# Dermott's Law and Major Moons

I'm trying to work with Dermott's Law to develop a generalized "formula" for assigning major moons to gas- and ice-giant planets, but it doesn't seem to work.

If I use the values specified for Jupiter: $T_0 = 0.444$ and $C = 2.03$, and I assume that Ganymede would be considered the third major moon of Jupiter, the orbital period I get out of the equation is:

$$T(3) = 0.444 \times 2.03^3 \\ \space \\ T(3) = 0.444 \times 8.365 \\ \space \\ T(3) = 3.714$$

... which is just over half the correct value of 7.155 days.

If I use the known orbital period for Ganymede (7.155) days, and determine the value for $n$, I get 3.930:

$$T(n) = T_0C^n \\ \space \\ 7.155 = 0.444 \times 2.03^n \\ \space \\ \frac{7.155}{0.444} = 2.03^n \\ \space \\ 16.115 = 2.03^n \\ \space \\ \log_{10}{16.115} = n \times \log_{10}{2.03} \\ \space \\ n = \frac{\log_{10}{16.115}}{\log_{10}{2.03}} \\ \space \\ n = \frac{1.028}{0.307} \\ \space \\ n = 3.930$$

... which is not even an integer, let alone the 3.0 I was expecting.

I find a similar problem with Io, Europa, and Callisto, which come out as:

$n_\text{Io} = 1.956$

$n_\text{Europa} = 2.941$

$n_\text{Callisto} = 5.128$

... where I would expect the values to be 1, 2, and 4 (or maybe 0, 1, and 3).

Has anybody else worked with this? Can you tell me what I'm not understanding about it?

• I rewrote your formulas using Mathjax instead of images of text. If you want to learn more about Mathjax, there is a very in-depth tutorial available at Mathematics Meta, namely the MathJax basic tutorial and quick reference. (I'm not sure I'd call it so basic, but that's Mathematics SE for you...) – a CVn May 28 '17 at 19:07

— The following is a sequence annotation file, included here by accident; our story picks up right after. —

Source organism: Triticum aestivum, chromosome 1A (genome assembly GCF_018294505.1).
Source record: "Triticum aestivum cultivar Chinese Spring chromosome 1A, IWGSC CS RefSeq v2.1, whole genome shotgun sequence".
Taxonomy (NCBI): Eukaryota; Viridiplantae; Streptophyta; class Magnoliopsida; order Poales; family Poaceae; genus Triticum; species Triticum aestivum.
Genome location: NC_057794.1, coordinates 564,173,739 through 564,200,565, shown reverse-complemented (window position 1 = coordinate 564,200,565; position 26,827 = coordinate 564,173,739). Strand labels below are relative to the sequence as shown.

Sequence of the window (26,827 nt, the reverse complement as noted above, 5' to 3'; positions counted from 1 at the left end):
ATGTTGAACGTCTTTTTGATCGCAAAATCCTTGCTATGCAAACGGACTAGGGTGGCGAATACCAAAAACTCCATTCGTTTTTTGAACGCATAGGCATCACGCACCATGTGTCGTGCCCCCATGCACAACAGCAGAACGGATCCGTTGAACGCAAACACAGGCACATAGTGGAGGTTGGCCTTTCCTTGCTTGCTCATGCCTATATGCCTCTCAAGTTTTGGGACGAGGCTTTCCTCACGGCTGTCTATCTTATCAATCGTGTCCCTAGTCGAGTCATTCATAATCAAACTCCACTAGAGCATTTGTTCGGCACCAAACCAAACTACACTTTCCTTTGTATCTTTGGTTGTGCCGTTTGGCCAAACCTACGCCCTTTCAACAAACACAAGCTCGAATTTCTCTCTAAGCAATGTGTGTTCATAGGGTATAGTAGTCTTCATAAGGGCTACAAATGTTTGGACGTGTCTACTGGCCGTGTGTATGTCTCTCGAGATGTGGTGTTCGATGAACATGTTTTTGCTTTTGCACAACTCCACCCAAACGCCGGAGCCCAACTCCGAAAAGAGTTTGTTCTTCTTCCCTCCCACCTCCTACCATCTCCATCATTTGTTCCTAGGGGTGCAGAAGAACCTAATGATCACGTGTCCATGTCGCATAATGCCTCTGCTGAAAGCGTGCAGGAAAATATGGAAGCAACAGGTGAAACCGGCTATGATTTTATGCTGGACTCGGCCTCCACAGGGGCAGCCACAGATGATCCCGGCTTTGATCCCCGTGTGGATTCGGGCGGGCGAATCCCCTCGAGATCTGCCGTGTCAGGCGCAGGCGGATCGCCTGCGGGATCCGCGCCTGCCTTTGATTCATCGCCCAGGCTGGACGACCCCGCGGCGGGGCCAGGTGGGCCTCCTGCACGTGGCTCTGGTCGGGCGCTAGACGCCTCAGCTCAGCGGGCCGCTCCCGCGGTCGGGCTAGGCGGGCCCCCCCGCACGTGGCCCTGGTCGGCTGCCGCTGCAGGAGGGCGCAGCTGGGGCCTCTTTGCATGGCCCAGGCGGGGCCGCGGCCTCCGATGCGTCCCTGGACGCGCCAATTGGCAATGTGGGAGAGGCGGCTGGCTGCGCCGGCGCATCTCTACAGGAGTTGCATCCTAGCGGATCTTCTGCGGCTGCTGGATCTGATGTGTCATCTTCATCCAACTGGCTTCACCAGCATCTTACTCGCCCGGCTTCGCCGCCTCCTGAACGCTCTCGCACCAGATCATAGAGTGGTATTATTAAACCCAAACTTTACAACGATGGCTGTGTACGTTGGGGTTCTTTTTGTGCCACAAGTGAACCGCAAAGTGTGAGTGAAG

• Thanks! (Sorry, I just now noticed this comment). I'll explore MathJax! I just did them in Word™ and screen-captured. – MasonChane May 29 '17 at 18:12
• MathJax can be a great aid for typesetting formulae, once you get used to its syntax (which can be somewhat awkward at times). It's basically the same thing as LaTeX, which is often used for typesetting scientific papers, but doesn't have all of the more advanced features. Just don't overuse it; it's terrific when needed, but remember that it comes at a cost in terms of rendering time. It's particularly troublesome in titles, where I recommend avoiding it unless it's absolutely required. If you can't figure it out, screenshots from whatever tool works for you are a decent alternative. – a CVn May 29 '17 at 19:36

$$\begin{array}{cc|c|c|} & & \text{(none)} & \text{Io} & \text{Europa} & \text{Ganymede} & \text{Callisto} & \text{(none)} \\ \hline \text{T} & \text{C} & 1 & 2 & 3 & 4 & 5 & 6 \\ \hline 0.444 & 2.03 & 0.90 & 1.83 & 3.71 & 7.54 & 15.31 & 31.07 \\ \hline & & & 1.77 & 3.55 & 7.15 & 16.69 & \\ \hline \end{array}$$
• @AlexP It looks ugly once the table grows too wide, though. I think what's in this answer is about as wide as it can be and still look reasonable when rendered. Trust me, you do not want a $\LaTeX$ table extending into the margin. – a CVn May 28 '17 at 19:20